Steam Locomotives of a More Leisurely Era
1896 Jones ‘Loch’ Class
This was David Jones’ final design for the Highland, and was introduced to replace some of his earlier 4-4-0s on the main line between Inverness and Perth. Fifteen were built in 1896 by Dubs & Co., Nos.119-33, and all named after Scottish lochs. That it was a very successful design is shown by the fact that 21 years later, in 1917, when there was an acute engine shortage on the Highland, three more of the class were hurriedly built, recourse being had to this type rather than to Peter Drummond’s later designs. The new engines were Nos.70-2, also named after lochs, and at the grouping the class became LMS Nos.14379-96, all retaining their names. From 1925 onwards several were rebuilt with larger boilers of Caledonian Railway Dunalastair IV type, but this modification does not seem to have been very successful, and the engines became very heavy on coal. Withdrawal took place from 1930 onwards, the last survivor being No.14385 Loch Tay, scrapped in 1950. It never bore its allocated BR No.54385. No.14390 Loch Fannich retained its early LMS red livery until withdrawn in 1937, one of the last of the smaller LMS classes to do so, as after 1928 it was only applied to the principal main line engines.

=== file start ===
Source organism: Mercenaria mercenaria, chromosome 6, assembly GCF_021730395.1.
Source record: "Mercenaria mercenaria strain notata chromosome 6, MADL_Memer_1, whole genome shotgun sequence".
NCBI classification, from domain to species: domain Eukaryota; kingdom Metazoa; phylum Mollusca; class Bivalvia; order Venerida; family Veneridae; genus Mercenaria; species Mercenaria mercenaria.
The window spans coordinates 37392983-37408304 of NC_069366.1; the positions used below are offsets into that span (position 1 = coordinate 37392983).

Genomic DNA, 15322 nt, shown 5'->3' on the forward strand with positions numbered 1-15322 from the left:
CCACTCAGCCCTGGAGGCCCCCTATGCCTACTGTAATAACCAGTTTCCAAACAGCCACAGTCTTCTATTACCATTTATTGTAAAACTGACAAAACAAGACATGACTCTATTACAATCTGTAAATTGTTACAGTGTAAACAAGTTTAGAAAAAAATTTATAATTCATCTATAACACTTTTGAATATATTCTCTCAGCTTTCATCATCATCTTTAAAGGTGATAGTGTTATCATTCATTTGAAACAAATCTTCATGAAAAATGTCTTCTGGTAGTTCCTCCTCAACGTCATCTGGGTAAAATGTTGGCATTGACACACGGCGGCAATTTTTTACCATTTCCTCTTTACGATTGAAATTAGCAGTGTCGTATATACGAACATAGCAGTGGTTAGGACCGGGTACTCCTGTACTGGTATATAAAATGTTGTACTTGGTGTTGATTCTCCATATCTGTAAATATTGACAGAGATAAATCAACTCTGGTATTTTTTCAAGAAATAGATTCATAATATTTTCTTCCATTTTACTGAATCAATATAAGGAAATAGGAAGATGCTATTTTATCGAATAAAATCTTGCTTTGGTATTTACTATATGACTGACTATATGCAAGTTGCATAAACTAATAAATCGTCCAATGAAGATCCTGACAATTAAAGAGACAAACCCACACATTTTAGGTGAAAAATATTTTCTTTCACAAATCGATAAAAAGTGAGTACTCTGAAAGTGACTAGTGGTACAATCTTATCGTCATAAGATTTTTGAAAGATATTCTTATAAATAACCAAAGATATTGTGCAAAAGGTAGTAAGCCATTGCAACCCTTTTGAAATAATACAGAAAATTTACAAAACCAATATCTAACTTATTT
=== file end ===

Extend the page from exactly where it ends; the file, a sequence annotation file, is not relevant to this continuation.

As built – Driving wheels – 6’ 3½”, Cylinders – 19”x 24”, Pressure – 175 lb., Weight – 47 tons, LMS classification – 2
As rebuilt – Driving wheels – 6’ 3½”, Cylinders – 19”x 24”, Pressure – 180 lb., Weight – 54½ tons, LMS classification – 2
The Loch class 4-4-0s of 1896�1917 had a very high power/weight ratio. They were among several classes carrying the louvered chimney. When No 14393 Loch Laoghal was photographed it was owned by the LMS Northern Division. http://www.douglas-self.com